- Two men seriously hurt in crash near Fruitland (9/21/16)3
- Perryville man arrested for alleged patronizing prostitution, harassment (9/23/16)6
- Video and evidence largely confirm trooper's claims in April traffic stop shooting (9/23/16)7
- Cape man may lose eye after shovel beating, police say (9/25/16)2
- Funeral procession of former Cape Girardeau police chief Henry H. Gerecke (9/22/16)17
- Cape man accused of attacking pregnant girlfriend (9/22/16)
- Driver charged with manslaughter in crash that killed 2 (9/27/16)
- Show Me Center upgrades may allow facility to draw more elaborate shows (9/21/16)17
- Man convicted of Perryville convenience-store heist (9/21/16)
- Planning, design puts renovations of H-H building into hotel on hold (9/26/16)4
Colosseum built with loot soldiers took from Jerusalem
WASHINGTON -- Construction of the great Roman stadium known as the Colosseum may have been paid for partly with booty that Roman soldiers took from the Temple in Jerusalem 2,000 years ago.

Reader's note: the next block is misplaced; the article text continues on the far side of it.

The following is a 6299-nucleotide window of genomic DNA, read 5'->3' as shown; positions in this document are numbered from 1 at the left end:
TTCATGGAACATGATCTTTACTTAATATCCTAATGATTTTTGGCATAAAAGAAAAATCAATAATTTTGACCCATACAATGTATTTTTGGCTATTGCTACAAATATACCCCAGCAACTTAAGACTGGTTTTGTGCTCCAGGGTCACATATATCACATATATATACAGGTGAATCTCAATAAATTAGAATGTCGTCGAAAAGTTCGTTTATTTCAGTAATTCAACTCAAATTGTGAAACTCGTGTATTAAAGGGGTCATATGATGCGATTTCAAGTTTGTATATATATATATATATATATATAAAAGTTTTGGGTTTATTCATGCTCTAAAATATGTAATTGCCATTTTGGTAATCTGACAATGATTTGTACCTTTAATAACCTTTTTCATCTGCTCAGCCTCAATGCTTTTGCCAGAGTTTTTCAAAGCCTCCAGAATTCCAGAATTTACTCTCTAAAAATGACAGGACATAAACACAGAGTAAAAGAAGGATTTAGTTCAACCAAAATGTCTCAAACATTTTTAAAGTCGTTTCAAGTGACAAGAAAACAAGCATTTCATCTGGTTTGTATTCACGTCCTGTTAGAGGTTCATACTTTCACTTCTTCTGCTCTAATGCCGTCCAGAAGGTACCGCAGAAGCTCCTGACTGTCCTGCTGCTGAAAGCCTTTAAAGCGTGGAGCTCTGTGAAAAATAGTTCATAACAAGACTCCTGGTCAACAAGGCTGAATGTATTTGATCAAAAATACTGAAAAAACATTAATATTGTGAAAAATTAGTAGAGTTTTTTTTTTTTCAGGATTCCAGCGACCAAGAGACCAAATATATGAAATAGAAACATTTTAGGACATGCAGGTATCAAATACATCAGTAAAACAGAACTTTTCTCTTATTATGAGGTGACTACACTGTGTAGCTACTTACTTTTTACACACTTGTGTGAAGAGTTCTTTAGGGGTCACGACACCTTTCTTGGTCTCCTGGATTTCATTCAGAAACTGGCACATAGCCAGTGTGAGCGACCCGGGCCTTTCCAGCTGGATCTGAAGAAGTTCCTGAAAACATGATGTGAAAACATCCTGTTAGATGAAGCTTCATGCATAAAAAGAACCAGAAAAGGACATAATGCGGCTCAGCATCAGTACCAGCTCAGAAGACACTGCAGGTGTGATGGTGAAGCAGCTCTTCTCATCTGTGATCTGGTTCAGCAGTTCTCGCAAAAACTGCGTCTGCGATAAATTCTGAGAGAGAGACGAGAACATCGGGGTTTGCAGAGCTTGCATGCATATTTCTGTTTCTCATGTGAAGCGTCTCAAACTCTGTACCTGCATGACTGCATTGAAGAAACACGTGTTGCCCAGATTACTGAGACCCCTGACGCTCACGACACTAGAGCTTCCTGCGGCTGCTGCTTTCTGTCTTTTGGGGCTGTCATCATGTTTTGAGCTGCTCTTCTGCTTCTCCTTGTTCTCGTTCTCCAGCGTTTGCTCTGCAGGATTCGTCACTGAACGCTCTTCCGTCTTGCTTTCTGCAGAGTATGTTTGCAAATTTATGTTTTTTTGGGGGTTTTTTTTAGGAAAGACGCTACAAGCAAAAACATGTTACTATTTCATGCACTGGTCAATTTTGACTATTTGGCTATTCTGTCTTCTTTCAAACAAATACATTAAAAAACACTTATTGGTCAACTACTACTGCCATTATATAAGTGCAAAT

Roman legions destroyed the Temple, successor to a structure built by King Solomon in the 10th century B.C., in quelling a Jewish revolt in A.D. 70. Based partly on what is said to be a fragmentary inscription from the Colosseum floor, classics professor Louis Feldman from New York's Yeshiva University writes that booty from the destruction financed part of the arena that became one of the great showplaces of all time.
It's not an impossible idea. Writing about the Temple, a former priest said: "Being covered on all sides with massive plates of gold, the sun was no sooner up than it radiated so fiery a flash that persons straining to look at it were compelled to avert their eyes."
The priest later became the historian Josephus. Feldman cited the quotation in marshaling evidence to reinforce his argument in the Biblical Archaeology Review.
Expanding Solomon's original building, King Herod built the Temple on Temple Mount, an area of eastern Jerusalem now sacred to both Jews and Muslims. Little is left of the structure except the Western Wall, the "Wailing Wall."
Feldman was impressed by evidence from an inscribed stone in the Colosseum that records repairs made long after construction ended in the late first century.
His account quotes Geza Alfoeldy, a professor in Germany who has deciphered other "ghost inscriptions" from the position of such pegs. In this one, Alfoeldy detected the Latin words "ex manubiis" (from the booty).